Mar 22, 2014

Every Child is NOT Gifted. A Look at Giftedness and Insecurity.



Recently I read a post on the blog The Momastery.  The post was entitled "Every Child is Gifted & Talented. Every Single One."  She went on to make a grand sweeping statement that said every single child is gifted and talented, in response to her friends' daughter's misunderstanding of the results of their school's G.A.T.E. test (where she discovered that she wasn't "gifted").  Near the end she concluded "...education is like Christmas. We’re all just opening our gifts, one at a time. And it is a fact that each and every child has a bright shiny present with her name on it, waiting there underneath the tree. God wrapped it up, and He’ll let us know when it’s time to unwrap it. In the meantime, we must believe that our children are okay."
Every Child is Gifted & Talented. Every Single One. - See more at: http://momastery.com/blog/2014/03/18/child-gifted-talented-single-one/comment-page-2/#comment-373327
Every Child is Gifted & Talented. Every Single One. - See more at: http://momastery.com/blog/2014/03/18/child-gifted-talented-single-one/comment-page-2/#comment-373327

At this point in the post I started understanding what she was saying, and found something I can agree with whole-heartedly.  Up until this point in her post, I was struggling (maybe even yelling at my computer screen) with her faulty logic and "everybody's a winner" idealogy.  I absolutely agree with her that every child has value and potential.  I believe that every child has a capacity to learn, grow and express their unique skills and internal beauty... but I do not think that every child is "gifted". I. do. NOT.


I am a gifted adult.  My kids are gifted.  My husband is gifted.  It is not a "you are winning" type of label, but rather a "you are different" type of label.  While it is absolutely true that every child has a gift waiting to be unwrapped from a loving God who created them, so true (and beautiful too), giftedness suggests something different.
"Giftedness is 'asynchronous development' in which advanced cognitive abilities and heightened intensity combine to create inner experiences and awareness that are qualitatively different from the norm. This asynchrony increases with higher intellectual capacity. The uniqueness of the gifted renders them particularly vulnerable and requires modifications in parenting, teaching and counseling in order for them to develop optimally." (Columbus Group, 1991)
 There is a reason that many of the greatest minds of the past have been thought to be "gifted" (From Ben Franklin to Einstein; from Bill Gates to William Shakespeare), because historical accounts of them have revealed the "oddness" and "extreme creativity" and "obsessive or hyper focus" that are typical of gifted people.  Many of those people struggled in their personal life, school life and professional life because of their giftedness.



In my experience, I knew I was "different" before I was tested.  Not because I was so much "smarter" than other kids my age, but because the games I wanted to play, stories I wanted to write, and questions I asked and was shushed set me apart from the other boys and girls my age.  They were all cubed pegs fitting in square holes, and I was a cylinder that just didn't FIT. In the same way, it was a relief when my son was labeled and shipped to the gifted class, because his differences were becoming more and more pronounced as he grew.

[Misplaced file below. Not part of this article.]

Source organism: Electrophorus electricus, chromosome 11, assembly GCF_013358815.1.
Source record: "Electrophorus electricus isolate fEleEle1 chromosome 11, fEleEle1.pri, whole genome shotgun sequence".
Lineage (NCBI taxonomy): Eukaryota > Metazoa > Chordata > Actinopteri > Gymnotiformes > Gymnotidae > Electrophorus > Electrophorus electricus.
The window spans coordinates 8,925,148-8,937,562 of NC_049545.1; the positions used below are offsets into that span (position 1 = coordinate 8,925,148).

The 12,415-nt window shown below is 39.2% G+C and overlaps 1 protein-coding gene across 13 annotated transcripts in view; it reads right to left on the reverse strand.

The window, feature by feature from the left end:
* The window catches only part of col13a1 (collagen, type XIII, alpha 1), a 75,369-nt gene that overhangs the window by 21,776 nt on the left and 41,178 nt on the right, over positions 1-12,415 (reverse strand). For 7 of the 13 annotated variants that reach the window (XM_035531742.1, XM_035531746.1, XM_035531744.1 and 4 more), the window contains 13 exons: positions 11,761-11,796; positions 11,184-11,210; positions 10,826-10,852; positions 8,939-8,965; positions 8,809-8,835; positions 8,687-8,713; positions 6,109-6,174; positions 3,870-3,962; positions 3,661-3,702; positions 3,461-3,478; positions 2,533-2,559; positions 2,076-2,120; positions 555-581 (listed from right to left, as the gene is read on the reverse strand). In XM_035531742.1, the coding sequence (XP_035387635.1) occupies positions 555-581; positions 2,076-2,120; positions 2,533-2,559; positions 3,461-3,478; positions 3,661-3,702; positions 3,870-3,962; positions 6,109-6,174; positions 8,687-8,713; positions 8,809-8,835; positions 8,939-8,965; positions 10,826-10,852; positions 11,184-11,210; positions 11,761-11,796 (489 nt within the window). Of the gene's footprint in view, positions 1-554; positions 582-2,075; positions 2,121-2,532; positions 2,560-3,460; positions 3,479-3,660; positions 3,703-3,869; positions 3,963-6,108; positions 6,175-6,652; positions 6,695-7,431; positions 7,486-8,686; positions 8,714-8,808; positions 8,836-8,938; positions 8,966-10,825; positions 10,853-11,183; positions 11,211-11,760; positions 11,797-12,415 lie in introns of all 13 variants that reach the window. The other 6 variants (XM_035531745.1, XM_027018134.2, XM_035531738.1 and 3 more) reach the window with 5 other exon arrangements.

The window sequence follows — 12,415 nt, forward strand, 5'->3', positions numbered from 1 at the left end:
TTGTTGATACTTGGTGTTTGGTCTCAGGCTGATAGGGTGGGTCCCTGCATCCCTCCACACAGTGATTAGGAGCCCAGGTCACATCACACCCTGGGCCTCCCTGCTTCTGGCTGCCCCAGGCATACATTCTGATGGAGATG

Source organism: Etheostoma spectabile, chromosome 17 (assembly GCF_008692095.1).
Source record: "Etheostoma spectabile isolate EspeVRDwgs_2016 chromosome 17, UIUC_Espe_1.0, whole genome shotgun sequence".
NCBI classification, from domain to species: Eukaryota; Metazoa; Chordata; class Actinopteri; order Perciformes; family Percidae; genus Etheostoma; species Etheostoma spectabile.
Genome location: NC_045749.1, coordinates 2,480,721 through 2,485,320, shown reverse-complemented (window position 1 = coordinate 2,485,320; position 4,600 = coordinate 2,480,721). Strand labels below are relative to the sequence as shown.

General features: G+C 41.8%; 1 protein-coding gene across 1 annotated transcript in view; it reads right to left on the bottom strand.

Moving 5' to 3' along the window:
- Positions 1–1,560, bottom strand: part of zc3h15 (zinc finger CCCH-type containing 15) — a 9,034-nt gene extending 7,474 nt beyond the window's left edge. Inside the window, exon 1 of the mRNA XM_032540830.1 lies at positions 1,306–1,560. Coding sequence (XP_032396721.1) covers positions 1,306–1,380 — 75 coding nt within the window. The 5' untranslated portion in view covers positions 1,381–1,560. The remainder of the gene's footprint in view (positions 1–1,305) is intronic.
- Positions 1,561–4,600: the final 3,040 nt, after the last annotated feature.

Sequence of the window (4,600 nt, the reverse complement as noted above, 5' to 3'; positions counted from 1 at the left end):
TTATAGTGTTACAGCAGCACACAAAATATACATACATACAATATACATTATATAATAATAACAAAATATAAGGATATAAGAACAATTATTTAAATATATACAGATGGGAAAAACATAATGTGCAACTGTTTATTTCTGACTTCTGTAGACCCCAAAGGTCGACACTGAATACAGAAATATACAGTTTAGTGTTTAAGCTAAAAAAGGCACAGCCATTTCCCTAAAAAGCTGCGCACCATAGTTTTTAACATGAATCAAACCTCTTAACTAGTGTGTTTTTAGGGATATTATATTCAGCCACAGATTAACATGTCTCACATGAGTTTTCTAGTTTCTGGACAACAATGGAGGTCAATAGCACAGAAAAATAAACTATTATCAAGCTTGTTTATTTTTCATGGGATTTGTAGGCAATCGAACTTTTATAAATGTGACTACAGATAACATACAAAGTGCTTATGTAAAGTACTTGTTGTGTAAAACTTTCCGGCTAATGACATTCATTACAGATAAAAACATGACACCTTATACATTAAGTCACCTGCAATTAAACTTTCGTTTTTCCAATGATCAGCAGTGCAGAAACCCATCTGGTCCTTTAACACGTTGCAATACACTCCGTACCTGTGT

I fully embrace Gardner's theory of multiple intelligences, but disagree that the "Gifted" label only addresses the types that are valued by standardized tests or WORSE "one sort of intelligence".  In fact, I struggled in school because my strongest intelligence is not the "Verbal/Linguistic" or "Logical/Mathematical", and yet my internal experience through-out my childhood and on into my adulthood has been extreme... and so very (very) different from the majority of my peers.  Even though I was fortunate enough to be tracked with gifted and high-achieving kids from 3rd through 12th, my unique, er, atypical neurological development caused an internal war inside me that was (and continues to be) at times, debilitating.

Being "Gifted and Talented" has very little to do with being "brilliant" or how well you can do school work, it has to do with the way the person relates to the world around them (think the autism spectrum).  Often the label may mean a child is better able to grasp the simple concepts taught in school faster than the average child, it is not a type of "intelligence", but what a child can DO with their intelligence that is different.

The comments on the post were a mismatch of gifted offense  (read about Dabrowski's Theory of Overexcitability to better understand the over-reaction) and non-gifted misunderstanding and hostility.  Here's the deal, education should not be a race, but it is (hence the bell curve, awards and letter grades), so many people see "gifted" education as a label that creates "elitism" and is an unfair advantage over kids who didn't get labeled, in this mama's opinion it absolutely IS NOT.  So much comes with that label, you should not wish it for your child unless they are actually gifted.  I can still remember one mom who was so offended that her child didn't pass the test, that she lashed out at me and another mom.

The fact that my child passed the test doesn't make him better than her child, it makes him different.  In the same way it would be absurd to get angry if my son was not as naturally good at sports as another child, giftedness is genetic, and you can't make your child gifted any more than you can make your child a natural baseball player.



Instead of seeing the acknowledgment of giftedness as the thing that is wounding, maybe we can see that it is the institution of school and comparisons, the rankings, the sorting that it requires to operate on its industrial model as the thing that is wounding. When people say “All children are gifted” they are trying to heal one wound but making another wound worse by erasing the experiences of others and denying their existence. - See more at: http://momastery.com/blog/2014/03/18/child-gifted-talented-single-one/comment-page-2/#comment-373327